1. Explain how the parrot and the mockingbird are used to introduce this chapter. They provide disruptive sound images. The parrot is saying, “Go away! Go away! For Heaven’s sake!” The mockingbird whistles with “maddening persistence.” 2. Describe Léonce Pontellier.
He appears to be a successful New Orleans businessman. He is neat and orderly in appearance and has an impatient manner. He and his wife, Edna, and their two children are vacationing at Grand Isle for the summer. 3. What does the following quotation tell you about Léonce’s attitude toward his wife? He looked “at his wife as one looks at a valuable piece of personal property which has suffered some damage.” He considers her as property, not as a person; he also considers the appearance of his possessions as very important.
4. Who is Robert Lebrun?
He is the son of Madame Lebrun, the woman who owns the main house and the cottages that make up the summer resort at Grand Isle. 5. Discuss the use of the following sounds in Chapter I: the other birds, the piano, Madame Lebrun, the children, Edna, and Robert. • The birds are “chattering and whistling.”
• The young girls are playing the piano.
• Madame Lebrun’s “bustling in and out, giving orders in a high key.” • The Pontellier children are playing.
• Edna and Robert return from the beach, laughing and talking. 6. How do these sounds indicate something about the setting of the novel? They suggest a warm, pleasant, carefree, summer day.
7. What indications are there that the Pontellier marriage is strained? Léonce takes Edna for granted, seeing her as a part of his neat, orderly world. He seems unconcerned about the shared familiarity between Edna and Robert. Léonce and his wife speak only in passing; he leaves for Klein’s and perhaps a game of billiards rather than spend time with her. CHAPTER 2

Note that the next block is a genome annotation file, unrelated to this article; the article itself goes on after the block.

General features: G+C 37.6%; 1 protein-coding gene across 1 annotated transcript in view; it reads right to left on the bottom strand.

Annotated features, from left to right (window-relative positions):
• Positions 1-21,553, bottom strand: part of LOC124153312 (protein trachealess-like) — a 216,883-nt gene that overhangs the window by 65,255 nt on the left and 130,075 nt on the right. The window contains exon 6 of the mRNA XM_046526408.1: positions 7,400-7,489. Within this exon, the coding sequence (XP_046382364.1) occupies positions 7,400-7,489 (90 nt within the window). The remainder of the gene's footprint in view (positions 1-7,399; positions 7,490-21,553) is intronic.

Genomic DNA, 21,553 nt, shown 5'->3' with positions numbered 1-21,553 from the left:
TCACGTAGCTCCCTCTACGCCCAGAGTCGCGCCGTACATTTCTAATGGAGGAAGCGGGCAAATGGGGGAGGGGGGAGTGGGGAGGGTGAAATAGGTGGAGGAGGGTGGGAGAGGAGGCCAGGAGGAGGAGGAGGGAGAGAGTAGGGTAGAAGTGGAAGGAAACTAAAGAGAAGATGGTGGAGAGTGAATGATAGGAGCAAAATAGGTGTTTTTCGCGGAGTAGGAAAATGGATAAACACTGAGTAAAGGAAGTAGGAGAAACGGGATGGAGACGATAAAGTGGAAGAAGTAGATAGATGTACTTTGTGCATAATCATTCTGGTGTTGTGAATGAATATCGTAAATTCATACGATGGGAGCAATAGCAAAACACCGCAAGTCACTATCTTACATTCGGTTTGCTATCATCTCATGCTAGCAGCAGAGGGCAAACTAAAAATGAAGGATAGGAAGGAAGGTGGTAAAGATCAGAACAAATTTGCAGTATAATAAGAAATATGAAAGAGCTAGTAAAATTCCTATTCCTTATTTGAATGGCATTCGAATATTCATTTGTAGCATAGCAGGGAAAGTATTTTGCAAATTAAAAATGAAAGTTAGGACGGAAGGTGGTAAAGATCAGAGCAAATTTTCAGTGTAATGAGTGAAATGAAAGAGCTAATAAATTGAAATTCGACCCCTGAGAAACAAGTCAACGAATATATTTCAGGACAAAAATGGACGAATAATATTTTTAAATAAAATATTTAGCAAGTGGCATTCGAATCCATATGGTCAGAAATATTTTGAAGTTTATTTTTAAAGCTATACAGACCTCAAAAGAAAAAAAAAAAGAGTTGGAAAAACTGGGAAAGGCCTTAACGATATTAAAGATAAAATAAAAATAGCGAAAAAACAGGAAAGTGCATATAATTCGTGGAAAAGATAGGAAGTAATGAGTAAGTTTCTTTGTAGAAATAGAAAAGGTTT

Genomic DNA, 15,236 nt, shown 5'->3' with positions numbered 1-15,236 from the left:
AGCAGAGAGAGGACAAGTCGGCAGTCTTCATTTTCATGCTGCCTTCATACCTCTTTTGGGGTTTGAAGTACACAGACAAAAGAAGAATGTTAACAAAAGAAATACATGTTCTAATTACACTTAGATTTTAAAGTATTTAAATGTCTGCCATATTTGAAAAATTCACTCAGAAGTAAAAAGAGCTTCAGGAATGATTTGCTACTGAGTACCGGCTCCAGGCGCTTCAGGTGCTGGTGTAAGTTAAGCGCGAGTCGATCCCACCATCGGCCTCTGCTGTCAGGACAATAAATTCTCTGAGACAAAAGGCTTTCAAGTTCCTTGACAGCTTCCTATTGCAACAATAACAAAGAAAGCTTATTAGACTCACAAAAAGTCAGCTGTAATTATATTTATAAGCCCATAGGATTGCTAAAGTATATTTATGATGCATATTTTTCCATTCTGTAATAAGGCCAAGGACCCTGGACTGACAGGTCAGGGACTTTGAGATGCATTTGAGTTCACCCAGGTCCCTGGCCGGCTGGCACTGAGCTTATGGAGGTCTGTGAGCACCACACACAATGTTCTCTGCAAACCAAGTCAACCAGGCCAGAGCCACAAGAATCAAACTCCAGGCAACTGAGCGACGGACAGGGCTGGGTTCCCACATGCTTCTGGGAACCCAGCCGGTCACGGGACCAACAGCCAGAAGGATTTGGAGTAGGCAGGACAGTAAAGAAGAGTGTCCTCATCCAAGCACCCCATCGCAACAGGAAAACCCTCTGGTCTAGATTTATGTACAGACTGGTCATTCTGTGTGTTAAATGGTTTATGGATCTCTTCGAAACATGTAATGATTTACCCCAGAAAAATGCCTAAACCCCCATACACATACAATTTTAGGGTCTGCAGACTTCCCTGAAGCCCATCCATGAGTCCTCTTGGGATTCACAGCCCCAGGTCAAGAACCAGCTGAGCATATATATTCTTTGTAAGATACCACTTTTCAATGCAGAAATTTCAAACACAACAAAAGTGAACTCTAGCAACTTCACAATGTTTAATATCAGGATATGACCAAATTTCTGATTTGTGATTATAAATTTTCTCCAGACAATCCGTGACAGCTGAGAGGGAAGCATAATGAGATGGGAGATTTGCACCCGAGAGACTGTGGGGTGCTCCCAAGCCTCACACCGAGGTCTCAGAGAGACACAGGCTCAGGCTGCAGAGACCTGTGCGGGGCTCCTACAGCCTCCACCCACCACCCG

1. Describe Edna Pontellier.
She is attractive, handsome rather than beautiful. Her eyes are “quick and bright; they were a yellowish-brown, about the color of her hair. 2. What kind of person is Robert Lebrun?
He is a clerk in a mercantile house who has hopes of finding his fortune in Mexico. This has not happened yet, but he has plans to meet someone in Mexico who may help him in this goal. 3. What shift in point of view is evident in Chapter Two?
The shift is from Mr. Pontellier’s to the author’s third-person point-of-view. Chopin comments here on the conversation between Edna and Robert. 4. What do you learn about Robert and Edna from their conversation at the end of this chapter? Left alone when Léonce does not return early, Edna and Robert talk in a leisurely, unhurried manner. He is concerned about his future; she talks about her childhood homes, her sisters, and her dead mother.
1. How does Léonce’s behavior when he returns from the Klein Hotel reveal his attitude toward his wife? He returns at 11:00 in a good mood. He is inconsiderate and disturbs Edna by talking to her, even though she has been sleeping. He seems wrapped up in his own concerns and ignorant of his wife’s needs. He refers to her as “the sole object of his existence,” but she is treated only as an object, not a person. He scolds her for not taking care of the children, which he feels is her job, even though he has forgotten to bring them the promised treats. 2. What shows the reader more signs of the marital conflict between the Pontelliers? Edna is upset by her husband’s criticism. After checking on the children, she goes outside and cries for some time while her husband sleeps. She cannot explain to herself exactly why she is crying.
3. Discuss how sounds are used as a backdrop to the scene of disagreement between Léonce and Edna. How is the sea used as a symbol? There is the hooting of an owl and the “everlasting voice of the sea” that seems like “a mournful lullaby upon the night.” The sea is a symbol for Edna’s awakening from her present life to a...